While conducting research for his doctoral dissertation, graduate instructor John Bauschatz discovered that, contrary to what many modern historians have taught, "there was actually a sophisticated police system that patrolled villages" in ancient Egypt. Inspired by his findings, Bauschatz dug deeper for evidence of crimes, trials, and civil offenders throughout the ancient world. After examining ancient stones and papyruses, he eventually pieced together enough information to create and teach "Crime and Punishment in the Ancient World."
In the course, Bauschatz teaches that while some crimes, such as adultery, were punished because of their social importance, other transgressions were punished because of their effect on the state. In Mesopotamian society, for example, where "family ties, stable families, and inheritances were very important," adultery "ruined an entire line of succession and destroyed a family." Therefore, harsh consequences were dealt to the convicted. In ancient Egypt, on the other hand, villains were "killed by the state as penalties, after they were convicted for robbing a tomb or trying to kill a pharaoh."
"Crime and Punishment" students learn that ancient punishments can reveal the brutality of historical judicial systems. Criminal executions in ancient Rome were often incorporated in gladiatorial displays. "Some convicted criminals would be killed by gladiators," Bauschatz says, "but some of them would have wild beasts loosed upon them and they would be mauled."
While Roman criminals were thrown into coliseums, Mesopotamians were flung into rivers. In a ritual called "trial by ordeal," accused adulterers would have to swim across a river, sometimes with stones tied to them, to prove their innocence. The idea was, "if they were really innocent, the gods would help them, and they would somehow swim across. That rarely happened," Bauschatz says.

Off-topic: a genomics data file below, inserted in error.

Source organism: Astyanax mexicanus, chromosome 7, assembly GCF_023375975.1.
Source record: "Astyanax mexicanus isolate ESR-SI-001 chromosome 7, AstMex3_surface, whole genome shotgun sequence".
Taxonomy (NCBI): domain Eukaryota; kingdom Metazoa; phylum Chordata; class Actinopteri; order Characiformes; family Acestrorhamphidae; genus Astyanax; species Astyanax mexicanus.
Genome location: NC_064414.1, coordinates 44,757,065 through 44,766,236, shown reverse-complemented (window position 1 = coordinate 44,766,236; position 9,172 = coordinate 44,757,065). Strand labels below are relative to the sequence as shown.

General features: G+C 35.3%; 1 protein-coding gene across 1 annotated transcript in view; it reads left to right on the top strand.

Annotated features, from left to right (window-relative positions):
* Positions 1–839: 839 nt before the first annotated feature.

While "Crime and Punishment" focuses primarily on ancient criminal justice, the course makes many parallels to contemporary society. Students discover that the foundation of our modern judicial structure, the trial-by-jury system, was originally conceived in the ancient world. Bauschatz explains that classical Greece had "a very sophisticated trial system, with different courts for different crimes," that closely resembles our present-day system. As students attempt to make connections between the ages, he says, class discussions "transcend the boundary between the ancient world and the modern world."
Bauschatz says he believes that his students are given, by studying early documents and ancient inscriptions, tangible contact with the past, and they can then see how course material is relevant to modern, everyday life. Consequently, he supplements typical history-course texts with primary sources from antiquity. "You're not just reading Cicero, this famous Roman orator whom a lot of people know about, but you're reading a letter, a petition, by some little guy in a little town in Egypt that no one's ever heard of, and in fact maybe [only] one person's ever read before."
Ultimately, Bauschatz designed his course based on the idea that traditional information and common beliefs of history are not always true. By studying primary sources, his students are seeing firsthand information that has been left out of textbooks. "You see what's happening out in the towns and villages," he says. "The periphery of the ancient world is the stuff that you don't see in the history books and in the literature that has survived."
Bauschatz says part of his impetus for offering the class was to "snag" more classics majors. But, perhaps more important, he says he hopes his students learn that "you should always question your assumptions and what you've been told, and look very carefully with a critical eye at everything you read. I'd be happy if they walked away with just that."